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Why is there any debate as to the existence of terroir in America (or wanywhere for that matter).

After all grapes gotta come from some place!

First, many assumptions about European wine laws are simply wrong. Wine laws and terroir are often two different things.

Wine laws are enacted to ensure quality in wine as defined by certain people at a certain point in time.

Wine making has always been evolving in response to the market place and driven by techniques or science of making wine.

Bordeaux and Burgundy styles were "established" in response to their chief market--the British Empire. port is not a Portugese tradition--either in making it or drinking it--it is a British tradition!

Let's remember that way back when, Burgundy for example was not the same style of wine we think of it as being today. In fact, for all those decrying the newer riper higher in alcohol styles emerging today, I would point out that at one time long ago Burgundy was riper, bigger and higher in alcohol! In fact it was often blended with syrah or wine from warmer climates. mainly because that is what the people who bought and drank it wanted. So which is the real 'traditional" Burgundy?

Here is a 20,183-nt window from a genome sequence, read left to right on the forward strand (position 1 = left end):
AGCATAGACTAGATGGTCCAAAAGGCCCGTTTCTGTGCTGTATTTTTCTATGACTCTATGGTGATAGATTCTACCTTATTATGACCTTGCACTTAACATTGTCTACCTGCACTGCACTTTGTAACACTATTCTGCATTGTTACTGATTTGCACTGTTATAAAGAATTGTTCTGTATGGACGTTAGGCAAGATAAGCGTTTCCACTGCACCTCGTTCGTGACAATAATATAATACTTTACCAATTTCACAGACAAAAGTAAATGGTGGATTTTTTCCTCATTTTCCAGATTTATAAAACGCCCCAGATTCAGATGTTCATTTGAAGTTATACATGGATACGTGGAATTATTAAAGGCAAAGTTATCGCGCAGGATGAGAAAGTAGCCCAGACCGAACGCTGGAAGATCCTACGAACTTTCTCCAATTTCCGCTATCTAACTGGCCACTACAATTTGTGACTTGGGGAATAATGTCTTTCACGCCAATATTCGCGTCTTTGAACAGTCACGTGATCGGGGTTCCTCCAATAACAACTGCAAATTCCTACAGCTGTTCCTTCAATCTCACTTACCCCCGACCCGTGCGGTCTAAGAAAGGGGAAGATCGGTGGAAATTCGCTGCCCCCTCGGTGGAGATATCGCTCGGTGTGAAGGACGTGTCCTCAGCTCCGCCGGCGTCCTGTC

At one time in history, white wines in the North of Italy were heavy, often woody wines from so called native grapes. It wasn't until wine makers and grape growers from other countries (notably Austria and germany etc) arrived with new varietals and new techniques. So again, which is the "authentic" Friulian wine style?

I would argue that non traditional (native) varietals and stainless steel temperature controled tanks are more responsible for the flavor profile of these wines than wine laws or tradition or some revernce for the past.

As for mandating certain grapes for certain places. well, even this is a somewhat murky area. Interestingly cabernet sauvignon was, long ago, planted fairly widely in South of France. had they continued to grow and experiment with this so called "international varietal" they may very well have avoided the problems they face today in trying to sell unpopular wines from unpopular varietals. Incidently, it is believed that the Bordelaise had a little something to do with why cabernet sauvignon is restricted in Provence. The Rhone Valley producers may have more than a little interest isa seeing restrictions on Syrah in the Soutrh as well.